Hoping for Rain After the Urban Street Art Festival

 Finallyyyy a festival that did not fail me miserably. It may or may not be because it had nothing to do with those dreaded Cherry Blossoms, but we will keep that on the DL (down-low for those of you who don’t know the lingo). 
Last week I started a new job in retail as a cashier. Not something that I’m terribly excited about, BUT a girl needs to pay off credit card bills…or so they say. The one perk that I’m excited for is the discounts, forget the paycheck. Seasonal sections, nautical decor, holidays, home furnishing = love (note: Adam is already shaking his head at the amount of things I mentioned are “super cute” while checking out customers). I already have a specific place and purpose for everything I have eyed. The downfall is that my weekends will most likely be consumed with standing inside, ringing up customer’s orders, and enjoying the beautiful weather from…a sliding glass door while hearing how beautiful today is. What can I say? I’m living the dream!

This Saturday I got to run away and escape take a trip to Bethlehem for an hour or so and cram in some play time before going into work. We went to the very FIRST Urban Street Art Festival in Bethlehem. Yes, you read that right, this festival is brand-spankin new and…wait for it. FREE! It coincided with the annual Spring on Fourth! What’s on Third? Festival. But, less about the spring festival and more on the street art festival.
 
 
We ended up having to scour the area for parking because apparently the annual chili sampling in the spring festival is a BIG DEAL. Big deal as in, people buy chili passports so they can go through and sample all of the chili in the land. Busy streets, bands playing in empty parking lots, and tables with chili were all over the sidewalks. We found our way to the Banana Factory parking lot. That’s where the magic happened. 
 
It is any art-challenged person’s dream (and I guess artistic person’s). Oh the things I would do if I was artistic. You get to witness the artists at work and in their element. Some artists started when we got there and some started earlier in the day. There were chalk artists, graffiti artists, skateboarding, painters, face and body painting, break dancers, sculptors, tarot card reading, and more. It somehow managed to exceed any expectations we had for it. Probably because it had nothing to do with cherry blossoms.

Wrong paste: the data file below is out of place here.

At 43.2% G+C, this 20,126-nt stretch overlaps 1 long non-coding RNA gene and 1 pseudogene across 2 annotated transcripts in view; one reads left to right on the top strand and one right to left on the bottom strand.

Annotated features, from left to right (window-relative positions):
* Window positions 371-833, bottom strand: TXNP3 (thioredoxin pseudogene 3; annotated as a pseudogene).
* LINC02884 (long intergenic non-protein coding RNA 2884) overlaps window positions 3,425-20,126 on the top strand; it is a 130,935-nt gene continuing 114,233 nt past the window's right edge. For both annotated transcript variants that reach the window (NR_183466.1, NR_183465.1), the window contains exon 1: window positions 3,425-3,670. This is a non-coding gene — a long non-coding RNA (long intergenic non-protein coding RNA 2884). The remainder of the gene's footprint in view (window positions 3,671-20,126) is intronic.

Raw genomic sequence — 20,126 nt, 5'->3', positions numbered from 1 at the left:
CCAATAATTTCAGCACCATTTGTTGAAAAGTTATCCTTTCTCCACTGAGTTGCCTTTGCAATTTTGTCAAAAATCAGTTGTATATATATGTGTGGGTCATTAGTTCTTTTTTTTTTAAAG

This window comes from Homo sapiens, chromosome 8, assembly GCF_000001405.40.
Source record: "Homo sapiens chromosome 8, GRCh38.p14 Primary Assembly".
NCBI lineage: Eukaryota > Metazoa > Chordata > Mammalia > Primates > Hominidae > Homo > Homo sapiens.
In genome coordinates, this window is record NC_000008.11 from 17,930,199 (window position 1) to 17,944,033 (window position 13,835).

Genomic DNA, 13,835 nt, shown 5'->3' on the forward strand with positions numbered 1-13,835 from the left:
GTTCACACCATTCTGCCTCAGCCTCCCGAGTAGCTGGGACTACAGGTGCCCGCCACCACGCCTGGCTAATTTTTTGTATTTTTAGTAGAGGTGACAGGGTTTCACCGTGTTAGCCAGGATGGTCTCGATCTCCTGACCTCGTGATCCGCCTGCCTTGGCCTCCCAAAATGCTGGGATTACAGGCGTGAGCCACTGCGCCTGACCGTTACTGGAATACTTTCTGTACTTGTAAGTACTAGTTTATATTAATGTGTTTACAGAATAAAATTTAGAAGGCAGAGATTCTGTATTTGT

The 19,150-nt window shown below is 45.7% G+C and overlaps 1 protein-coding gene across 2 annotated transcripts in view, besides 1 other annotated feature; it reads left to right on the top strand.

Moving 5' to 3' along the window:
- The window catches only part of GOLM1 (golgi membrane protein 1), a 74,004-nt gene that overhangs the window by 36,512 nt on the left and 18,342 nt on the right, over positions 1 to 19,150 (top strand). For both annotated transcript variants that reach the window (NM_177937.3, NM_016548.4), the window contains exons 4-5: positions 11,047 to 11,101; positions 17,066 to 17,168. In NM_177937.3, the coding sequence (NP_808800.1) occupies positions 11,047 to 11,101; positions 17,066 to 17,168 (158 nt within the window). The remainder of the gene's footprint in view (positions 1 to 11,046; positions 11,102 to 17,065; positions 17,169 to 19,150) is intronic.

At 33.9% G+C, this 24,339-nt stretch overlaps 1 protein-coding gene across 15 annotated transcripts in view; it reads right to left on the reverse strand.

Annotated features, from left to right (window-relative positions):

I really wanted to see the break dancers and body painters, but none were around when we were there. We kept circling the parking lot like a hawk circling it’s prey looking for the break dancers, but alas. None were found. We continued on and took in some of the art.
There was an artist by the name of Trisha Mae Studios that drew two owls using chalk. We came into the festival near the end of her work though, so we did not get to see the beginning process.:
 
There was another chalk piece by Florida based chalk artist, Jennifer Chaparro. A 3-D piece of steel bananas:

There was also graffiti art by Max Meano:

A picture of Obama, created by Christopher Kosztzo. Clearly Obama is doing what he does best in this painting. I’m sure my mother-in-law would have to agree.:

Artist Virginia Abbott was creating artwork while she had her Mona Lisa piece on display:
 
As we made our 50th lap around the parking lot there were a bunch of girls from the roller derby team doing laps around a designated area. ArtsQuest’s glass studio craftsmen came out in roller-blades to join the girls by pulling hot glass while skating. The stretched hot glass would later be turned into drinking glasses:
 
 
After about an hour, the time had come. I had to hope for rain (I mean, who wants to work inside, on the weekend on a NICE day) and get ready for work. Here’s hoping that next year’s festival is just as good, if not BETTER than this years.
 

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